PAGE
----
Now to personality.  Besides a couple sentences with some guidance about what makes a good personality trait, you choose Ideals (things you believe), Bonds (relationships), and Flaws (personal problems). Well, one of each at least. The Backgrounds that are to come suggest some of each of these.  Borrowed from modern indie games is the concept of Inspiration; basically you can get a free “use this to get advantage on a roll” token (limit one at a time) for acting according to  your ideals, bonds, or flaws. This is a pretty tentative step – you only pick one of each and it’s up to the DM whether it’s really ever going to come up or not – but I think it’s a healthy, positive step to helping people build characters that are more than a collection of kill points.

Next we have backgrounds, which are mainly bundles of proficiencies, languages, equipment, and suggested characteristics. For example, “Acolyte” or “Entertainer” or “Soldier” or “Urchin.” Or you can “Customize” one (kinda like make up your own, but more oddly worded).

An Aside On Proficiencies

Basically “Proficiency” usually just means “you can add your proficiency bonus to the roll” in 5e, so you don’t have to have skills to try something – but having a skill makes you better at it, and a toolkit lets you do something you couldn’t do otherwise. Many things you’d think of as trained skills aren’t actual skills – if you want to be a woodcarver, you don’t get proficiency in woodcarving, you get proficiency in a woodcarving toolset (though  you can use it without the proficiency, you just don’t get to add your bonus).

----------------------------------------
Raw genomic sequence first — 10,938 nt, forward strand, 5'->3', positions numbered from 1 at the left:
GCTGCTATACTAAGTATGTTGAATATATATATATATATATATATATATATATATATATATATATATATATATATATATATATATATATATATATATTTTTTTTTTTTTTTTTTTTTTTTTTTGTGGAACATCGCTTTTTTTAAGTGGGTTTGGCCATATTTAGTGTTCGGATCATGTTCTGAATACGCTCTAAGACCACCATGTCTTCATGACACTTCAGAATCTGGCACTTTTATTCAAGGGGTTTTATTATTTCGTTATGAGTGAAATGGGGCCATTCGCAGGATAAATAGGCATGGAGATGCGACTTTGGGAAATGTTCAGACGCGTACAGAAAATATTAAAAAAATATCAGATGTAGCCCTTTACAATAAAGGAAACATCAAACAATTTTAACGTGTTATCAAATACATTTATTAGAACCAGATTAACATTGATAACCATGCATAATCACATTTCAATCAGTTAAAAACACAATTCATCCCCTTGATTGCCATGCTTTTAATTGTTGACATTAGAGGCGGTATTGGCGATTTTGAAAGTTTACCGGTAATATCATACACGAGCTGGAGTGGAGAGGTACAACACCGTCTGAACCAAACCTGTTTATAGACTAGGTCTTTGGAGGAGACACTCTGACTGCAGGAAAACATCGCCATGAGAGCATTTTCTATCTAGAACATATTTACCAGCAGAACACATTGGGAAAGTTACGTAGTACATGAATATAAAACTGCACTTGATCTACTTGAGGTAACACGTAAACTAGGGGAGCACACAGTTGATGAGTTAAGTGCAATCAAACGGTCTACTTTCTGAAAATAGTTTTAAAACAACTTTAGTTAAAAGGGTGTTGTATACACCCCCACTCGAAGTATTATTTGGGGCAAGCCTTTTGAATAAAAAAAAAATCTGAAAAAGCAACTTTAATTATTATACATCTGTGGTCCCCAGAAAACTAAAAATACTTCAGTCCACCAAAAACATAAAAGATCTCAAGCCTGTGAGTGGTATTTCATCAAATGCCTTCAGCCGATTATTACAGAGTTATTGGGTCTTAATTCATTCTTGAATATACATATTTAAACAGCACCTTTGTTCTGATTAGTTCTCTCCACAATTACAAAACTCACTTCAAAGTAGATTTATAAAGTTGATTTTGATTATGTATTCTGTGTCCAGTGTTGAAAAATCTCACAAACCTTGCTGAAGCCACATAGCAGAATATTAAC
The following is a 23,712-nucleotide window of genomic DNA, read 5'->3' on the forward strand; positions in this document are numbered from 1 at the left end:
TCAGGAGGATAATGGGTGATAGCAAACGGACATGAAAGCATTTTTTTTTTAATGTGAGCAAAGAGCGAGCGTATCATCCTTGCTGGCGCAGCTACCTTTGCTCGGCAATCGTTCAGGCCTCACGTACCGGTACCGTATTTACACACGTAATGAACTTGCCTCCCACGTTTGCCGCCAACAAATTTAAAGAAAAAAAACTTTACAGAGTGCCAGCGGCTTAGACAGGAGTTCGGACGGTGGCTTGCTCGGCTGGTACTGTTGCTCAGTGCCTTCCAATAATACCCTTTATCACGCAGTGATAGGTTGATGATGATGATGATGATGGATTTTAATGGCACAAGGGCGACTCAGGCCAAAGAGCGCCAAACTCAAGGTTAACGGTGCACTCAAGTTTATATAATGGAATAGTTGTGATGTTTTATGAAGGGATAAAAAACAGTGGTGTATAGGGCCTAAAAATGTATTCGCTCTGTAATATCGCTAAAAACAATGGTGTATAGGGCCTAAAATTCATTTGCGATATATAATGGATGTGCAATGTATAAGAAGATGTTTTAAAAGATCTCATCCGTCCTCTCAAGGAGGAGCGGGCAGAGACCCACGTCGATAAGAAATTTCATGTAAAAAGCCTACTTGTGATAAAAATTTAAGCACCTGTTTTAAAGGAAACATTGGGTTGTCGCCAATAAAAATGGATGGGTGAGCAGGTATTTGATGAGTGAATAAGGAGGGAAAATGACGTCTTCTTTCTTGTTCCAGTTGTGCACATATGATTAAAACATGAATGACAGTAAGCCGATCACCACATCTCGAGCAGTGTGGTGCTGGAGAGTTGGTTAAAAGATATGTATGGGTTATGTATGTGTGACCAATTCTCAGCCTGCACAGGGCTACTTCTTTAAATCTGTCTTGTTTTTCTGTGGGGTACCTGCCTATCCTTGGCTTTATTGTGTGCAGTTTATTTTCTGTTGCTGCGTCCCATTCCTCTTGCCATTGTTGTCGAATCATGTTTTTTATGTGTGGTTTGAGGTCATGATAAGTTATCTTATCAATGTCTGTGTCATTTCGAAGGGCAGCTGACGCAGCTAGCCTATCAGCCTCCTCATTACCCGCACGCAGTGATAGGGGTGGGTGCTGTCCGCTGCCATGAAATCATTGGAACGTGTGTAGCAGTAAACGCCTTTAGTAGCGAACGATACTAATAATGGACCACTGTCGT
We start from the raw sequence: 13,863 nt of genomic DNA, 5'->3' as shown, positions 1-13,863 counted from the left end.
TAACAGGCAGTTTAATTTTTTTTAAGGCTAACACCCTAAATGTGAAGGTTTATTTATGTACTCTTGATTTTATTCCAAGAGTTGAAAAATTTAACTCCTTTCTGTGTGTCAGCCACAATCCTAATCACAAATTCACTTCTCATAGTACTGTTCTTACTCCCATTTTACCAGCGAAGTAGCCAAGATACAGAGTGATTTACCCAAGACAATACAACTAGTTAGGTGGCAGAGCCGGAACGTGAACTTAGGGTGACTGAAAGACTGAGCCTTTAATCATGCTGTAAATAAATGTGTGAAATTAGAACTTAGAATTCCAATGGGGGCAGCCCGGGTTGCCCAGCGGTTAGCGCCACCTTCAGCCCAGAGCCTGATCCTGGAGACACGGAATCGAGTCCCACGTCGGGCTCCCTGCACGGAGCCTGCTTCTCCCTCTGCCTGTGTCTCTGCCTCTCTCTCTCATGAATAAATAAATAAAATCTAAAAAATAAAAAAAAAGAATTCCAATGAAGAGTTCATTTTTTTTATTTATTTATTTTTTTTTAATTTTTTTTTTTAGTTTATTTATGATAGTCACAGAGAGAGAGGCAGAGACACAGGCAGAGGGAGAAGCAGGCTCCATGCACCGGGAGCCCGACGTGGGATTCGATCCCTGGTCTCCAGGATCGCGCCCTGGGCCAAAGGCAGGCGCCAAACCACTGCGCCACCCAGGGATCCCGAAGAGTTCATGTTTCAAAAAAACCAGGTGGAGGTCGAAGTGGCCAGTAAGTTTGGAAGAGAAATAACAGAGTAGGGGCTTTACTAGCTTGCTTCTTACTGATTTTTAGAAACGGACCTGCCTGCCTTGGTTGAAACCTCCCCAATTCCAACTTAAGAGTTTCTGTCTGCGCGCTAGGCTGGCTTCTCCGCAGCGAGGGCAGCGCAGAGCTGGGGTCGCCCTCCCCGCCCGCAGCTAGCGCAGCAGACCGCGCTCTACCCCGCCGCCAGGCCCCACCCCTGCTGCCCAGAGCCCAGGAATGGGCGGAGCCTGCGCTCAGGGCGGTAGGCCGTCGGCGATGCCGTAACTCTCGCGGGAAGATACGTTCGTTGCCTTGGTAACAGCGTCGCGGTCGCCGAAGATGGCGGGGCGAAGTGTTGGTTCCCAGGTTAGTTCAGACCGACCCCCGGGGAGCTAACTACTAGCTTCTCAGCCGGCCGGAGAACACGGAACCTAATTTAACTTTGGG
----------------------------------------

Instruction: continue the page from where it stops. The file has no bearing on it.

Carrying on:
This is a little confusing because they don’t have a “Skills” or “Proficiencies” chapter – they just mention all this in passing in various other places. The definitive list of 18 skills finally shows up later in Chapter 7. Proficiencies in armor, weapons,  and tools are explained in Chapter 5 (wearing armor you’re not proficient in gets you disadvantage on attacks and STR/DEX checks and you can’t cast spells in it – yes, if your wizard is proficient in plate you can cast in it fine; weapons and tools just lack your proficiency bonus), and saving throws are explained in Chapter 7 as well.

Anyway, for example, the Urchin background grants proficiency in Slight of Hand, Stealth, Disguise kit, Thieves’ tools, and some gear.  You also get a single special “Feature,” in this case ability to move twice as fast while travelling in the city. Suggested personality traits include”I ask a lot of questions” and “I don’t like to bathe,” suggested Ideals include “Respect” and “Retribution,” suggested Bonds include “I’ll fight to defend my home” and “I owe a debt I can never repay,” and suggested Flaws include “I’ll run away if outnumbered” and “I’d rather kill someone in their sleep than fight fair.”

Oddly, the Ideals get tagged with alignment ties – “Respect” is good while “Retribution” is evil – but other things don’t (“Kill someone in their sleep?”) I wish they hadn’t done that, especially because these all are on random tables for if you want to roll.  If you’re LG and roll “Retribution” what do you do?  I’d expect you’d come up with a LG-complaint version of its “eat the rich” concept, but the alignment tag raises unanswered questions of “So can I not take that, or what…?”  My advice is to ignore that alignment tag on the Ideals.

In conclusion, this is a good chapter and really helps raise the bar on roleplaying in D&D.  My only meaningful concern is that they don’t explain clearly enough that all this – alignment, but the rest too – is all helpful description of a real , complex fictional person and not something a character “must do” – there will be an unlimited number of arguments over “You’re not playing your Urchin right/Lawful Good right/retribution right/etc.”, just because that’s how many clueless gamers have done it over the last 40 years. Recently in 4e we saw this with the roles – “You can’t be a Striker and do X!” I think they should have learned from history and couched this a little better, just so people have to put up with 20% fewer twerps in their future.